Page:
‘Women’s Bill of Rights’ passes House after argument over whether it expands any actual rights

On Valentine’s Day, the House of Delegates passed a “Women’s Bill of Rights” that would codify the definitions of “man” and “woman” while assuring availability of single-sex spaces like restrooms and locker rooms.

Kathie Hess Crouse

“All of us in this chamber know we can’t prevent sex discrimination if we cannot even define sex,” said Delegate Kathie Hess Crouse, R-Putnam, the lead sponsor of the bill.

The bill passed 87-12 after about an hour of debate and now goes to the state Senate.

House Bill 5243 generated a splash earlier this month when Gov. Jim Justice advocated for its passage along with Riley Gaines, a former competitive swimmer who is now active in political issues.

The bill mostly works by defining “female” and “male,” “men” and “women” and “girls” and “boys” and saying those terms should be used wherever state law applies.

So, for example, the bill defines a female as someone with a reproductive system “that at some point produces ova.” It defines male as someone with a reproductive system “that at some point produces sperm.”

It says, “There are only two sexes, and every individual is either male or female” and “A person’s ‘sex’ is their biological sex (either male or female) at birth.”

The bill specifies that a person with differences in sex development, a condition involving genes, hormones and reproductive organs, are not classified as a third sex.

The bill specifies that “equal” does not mean “same” or “identical” with respect to equality of the sexes.

An amendment adopted last week  would remove an exemption for spouses in sexual offenses that could occur in a marriage.

“Since the 1970s. radical feminists supporters of the Equal Rights Amendment have sought a world in which men and women are treated exactly the same in every single circumstance, regardless of physical differences. A world where men and women may never be separated for any reason. The Women’s Bill of Rights aims to halt this radical agenda,” Crouse said.

Democrats argued that the bill does nothing to advance women’s rights — and that it might deflate the power of the West Virginia Human Rights Act.

Kayla Young

“This bill decimates the definition of equal in our Human Rights Act, and the 14th Amendment says that no one should deny equal protection under the law,” said Delegate Kayla Young, D-Kanawha.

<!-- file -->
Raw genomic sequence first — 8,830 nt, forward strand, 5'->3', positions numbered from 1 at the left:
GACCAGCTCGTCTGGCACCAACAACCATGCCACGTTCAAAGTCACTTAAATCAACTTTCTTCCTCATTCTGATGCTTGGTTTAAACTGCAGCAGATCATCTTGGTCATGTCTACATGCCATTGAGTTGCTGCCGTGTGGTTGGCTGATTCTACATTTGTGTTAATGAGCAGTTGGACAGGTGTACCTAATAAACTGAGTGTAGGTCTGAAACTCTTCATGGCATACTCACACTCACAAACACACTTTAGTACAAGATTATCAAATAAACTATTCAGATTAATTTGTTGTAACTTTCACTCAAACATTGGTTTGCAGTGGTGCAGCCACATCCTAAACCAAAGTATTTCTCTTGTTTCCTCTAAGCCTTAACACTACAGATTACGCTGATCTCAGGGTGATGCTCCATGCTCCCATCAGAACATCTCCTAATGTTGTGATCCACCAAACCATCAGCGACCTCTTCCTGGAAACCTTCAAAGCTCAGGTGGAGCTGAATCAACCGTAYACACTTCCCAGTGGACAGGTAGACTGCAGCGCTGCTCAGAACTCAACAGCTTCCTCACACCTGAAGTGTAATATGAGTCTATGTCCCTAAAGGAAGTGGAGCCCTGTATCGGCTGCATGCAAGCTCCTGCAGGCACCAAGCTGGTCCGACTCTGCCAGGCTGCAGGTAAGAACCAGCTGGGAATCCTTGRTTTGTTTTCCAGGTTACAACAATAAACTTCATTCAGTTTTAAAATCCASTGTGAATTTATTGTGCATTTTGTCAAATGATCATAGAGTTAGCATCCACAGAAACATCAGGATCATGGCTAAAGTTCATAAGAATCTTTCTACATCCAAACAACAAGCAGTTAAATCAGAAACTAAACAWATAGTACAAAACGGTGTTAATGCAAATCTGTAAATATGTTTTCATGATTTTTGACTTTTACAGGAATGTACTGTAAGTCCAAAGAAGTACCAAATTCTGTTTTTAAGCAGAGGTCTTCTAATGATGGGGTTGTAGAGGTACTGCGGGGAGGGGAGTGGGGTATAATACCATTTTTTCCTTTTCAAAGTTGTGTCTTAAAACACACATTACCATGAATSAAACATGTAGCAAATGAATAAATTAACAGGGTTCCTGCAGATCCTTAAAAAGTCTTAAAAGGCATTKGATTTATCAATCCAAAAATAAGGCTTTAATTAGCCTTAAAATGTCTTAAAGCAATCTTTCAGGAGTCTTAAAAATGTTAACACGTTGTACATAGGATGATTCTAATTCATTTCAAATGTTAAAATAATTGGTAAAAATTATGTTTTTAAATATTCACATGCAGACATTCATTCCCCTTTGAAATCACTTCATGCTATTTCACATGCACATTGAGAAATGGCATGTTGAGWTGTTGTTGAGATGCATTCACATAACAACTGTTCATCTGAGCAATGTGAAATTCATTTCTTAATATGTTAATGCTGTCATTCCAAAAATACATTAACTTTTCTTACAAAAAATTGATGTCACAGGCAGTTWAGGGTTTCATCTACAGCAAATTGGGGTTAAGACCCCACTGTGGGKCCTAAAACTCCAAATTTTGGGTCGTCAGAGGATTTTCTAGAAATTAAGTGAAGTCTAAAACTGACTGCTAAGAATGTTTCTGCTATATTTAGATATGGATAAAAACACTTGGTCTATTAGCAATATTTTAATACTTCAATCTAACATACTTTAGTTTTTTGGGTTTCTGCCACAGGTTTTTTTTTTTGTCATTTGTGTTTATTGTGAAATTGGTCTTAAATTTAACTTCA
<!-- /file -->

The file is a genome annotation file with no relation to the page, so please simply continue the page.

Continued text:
“This does not help women in any capacity at all. In fact, it just says that men and women can have single sex environments. It provides the same thing for men that it does for women, it doesn’t do anything for women.”

Anitra Hamilton

Delegate Anitra Hamilton, D-Monongalia, said the bill actually targets particular members of communities.

“This bill was never about women,” Hamilton said. “This bill was targeted at a certain population of people, and if we’re going to create laws to impact our state then we have to be cognizant that we must be mindful of all people.”

After the passage vote on the bill, delegates had a second debate about amending the title of the bill.

Delegate Mike Pushkin, D-Kanawha, proposed “The Women’s Bill of Wrongs.”

Most delegates voted for a new bill title offered by Crouse: “A Bill to amend the Code of West Virginia, 1931, as amended, by adding thereto a new article, designated §16-67-1, §16-67-2, §16-67-3, §16-67-4, and §16-67-5, all relating to the Women’s Bill of Rights; providing short title; setting forth purpose; establishing application of act; defining terms and applications of those definitions; defining sex discrimination in state policies, programs, or statutes; establishing the state interest in certain single sex environments; creating parameters for certain data collection; and allowing severability; and to amend and reenact §61-8B-1 of said code, relating to sexual offenses; and amending the definition of sexual contact.”


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